Changes In Zoning Department Hit The Right Spot

Developers Pleased With More Efficient, Much Faster Service

January 16, 1991|By James M. Coram | James M. Coram,Staff writer

A few weeks after County Executive Charles I. Ecker took office Dec.3, the Department of Planning and Zoning dramatically changed its way of doing business.

Warren H. Boyer, president of Glenwood Gardens, had complained to Ecker in a recent letter that the Department of Planning and Zoning was the "most arrogant, unreasonable group of people that I have ever had to deal with."

Monday, however, Boyer was saying he was "very impressed" with what he perceives as a new atmosphere within the department now that Ecker has fired director Uri Avin and replaced him with acting directorJoseph W. Rutter Jr. Getting plans through the department is faster and more efficient now, Boyer and other developers say.

Not only did Boyer receive a note from Ecker explaining the changes, but William O'Brien, chief of zoning administration and enforcement, sent Boyera letter of apology and visited him for a half-hour chat, Boyer said.

O'Brien was "very apologetic," Boyer said. "I was very impressedto hear these people admit they could make a mistake. The changes that appear to be coming are changes that are very much needed."

Those changes include getting county signatures on final plans in 10 days rather than in six to eight weeks, implementing a scheme to track plans as they move through various county departments, and refraining from treating department policy as though it were law.

Rouse Co. vice-president Alton J. Scavo said the planning and zoning department's attitude "seems to be better" now that the department is "cooperating within (county) rules and regulations."

Scavo said he is especially pleased with the 10-day signature turnaround on final plans. Having to wait "weeks and weeks" for the signatures was costly and inequitable, Scavo said.

"Lately, things have been done (on time) as they should be," Scavo said. Bureaucratic delays "in the best of times are frustrating. In the worst of times, they are disastrous."

PaulM. Revell, president of Terrafirm Development Limited, couldn't agree more. Revell, owner of 12 lots near Old Columbia Pike and Seneca Road, wrote Ecker Dec. 26 telling the new county executive in detail how he lost a buyer for the development because it took three years and$36,000 in county fees to go from sketch plan to plat recordation.

Acting planning and zoning director Rutter says three years is muchtoo long, especially for a small project with no complications. Revell got caught "between a rock and a hard place" when he happened to submit his plans at the time the county was enacting stiff new building laws, Rutter said.

The new laws "changed the rules, and althoughthey for the most part allowed us to significantly improve quality, we lost time in getting revisions up to speed," Rutter said.

The department focused on getting its staff apprised of the new regulations at the same time the department was experiencing its heaviest demand, Rutter said. Even now, his department gets 100 to 125 calls a day regarding plans in various stages, Rutter said.

Revell complained that his plans also were delayed because county departments examiningthem did not explain or share their recommendations with other departments. To avoid such delays in the future, Rutter created a trackingsystem. If plans become stalled, Rutter's staff will be alerted to find out why.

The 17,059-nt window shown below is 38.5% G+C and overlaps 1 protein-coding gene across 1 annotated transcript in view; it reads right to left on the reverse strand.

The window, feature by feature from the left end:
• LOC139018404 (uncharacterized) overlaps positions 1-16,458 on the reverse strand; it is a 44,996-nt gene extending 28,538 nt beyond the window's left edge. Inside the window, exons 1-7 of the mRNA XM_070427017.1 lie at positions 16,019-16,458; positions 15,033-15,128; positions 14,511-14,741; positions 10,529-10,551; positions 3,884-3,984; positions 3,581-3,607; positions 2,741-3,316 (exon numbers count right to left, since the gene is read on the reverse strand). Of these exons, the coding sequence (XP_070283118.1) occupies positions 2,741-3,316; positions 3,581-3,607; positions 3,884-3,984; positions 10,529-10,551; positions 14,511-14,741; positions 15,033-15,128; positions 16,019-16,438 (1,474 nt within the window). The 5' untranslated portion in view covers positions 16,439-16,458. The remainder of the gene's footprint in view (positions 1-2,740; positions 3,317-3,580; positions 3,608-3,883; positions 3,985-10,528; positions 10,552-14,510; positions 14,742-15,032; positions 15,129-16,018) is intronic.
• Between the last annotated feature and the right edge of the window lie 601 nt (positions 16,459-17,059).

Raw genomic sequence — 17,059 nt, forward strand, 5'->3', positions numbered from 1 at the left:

"Now, if an agency puts a plan on hold, we contact the (developer's) engineer directly," Rutter said. "If it's held up more than five days, we send a speed memo to find out why."

Rutter said his department also may have erred in giving policy the same forceas law.

"We should not be establishing policy without legislativeauthority," Rutter said. "Interpretations shouldn't be the law."

Once a developer has completed all the "legal hoops, a big frustration has been the signature process" in which three public works officials, two planning and zoning officials, a health department official and a soil conservation official sign off on a project.

"That had sometimes been taking six to eight weeks, which is inexcusable" because at that stage of the process, a developer's money is spent and nothing new is coming in, Rutter said.

Rutter, who is the last personto sign off, said his staff has "easily been meeting the 10-day deadline in the last three weeks" despite the December rush and several employees away on vacation. "I seldom sign the day it comes in," he said, "but it's just as rare for me not to sign by 8:30 the next morning."

Art Muegge, president of Riemer, Muegge and Associates, said the "mumbling and grumbling" that characterized his employees' conversations about the planning and zoning department appears to have been "squelched." Muegge said he can only assume that relations have improved.

John Troutman, president of the Troutman Co., says there is definitely a better attitude among DPW staff members and much more cooperation. "They are doing jobs in a timely fashion rather than dragging their feet," he said.

The changes, which lot owner Revell calls"late but wonderful," did not come soon enough to help him. His buyer terminated the contract because by the time the project went to plat recordation, the law had changed and Revell was unable to get permission to build on his lots.

Regardless, Revell says things will work out because the lots are very desirable. The new policies instituted by Rutter are all "welcome improvements," he said.

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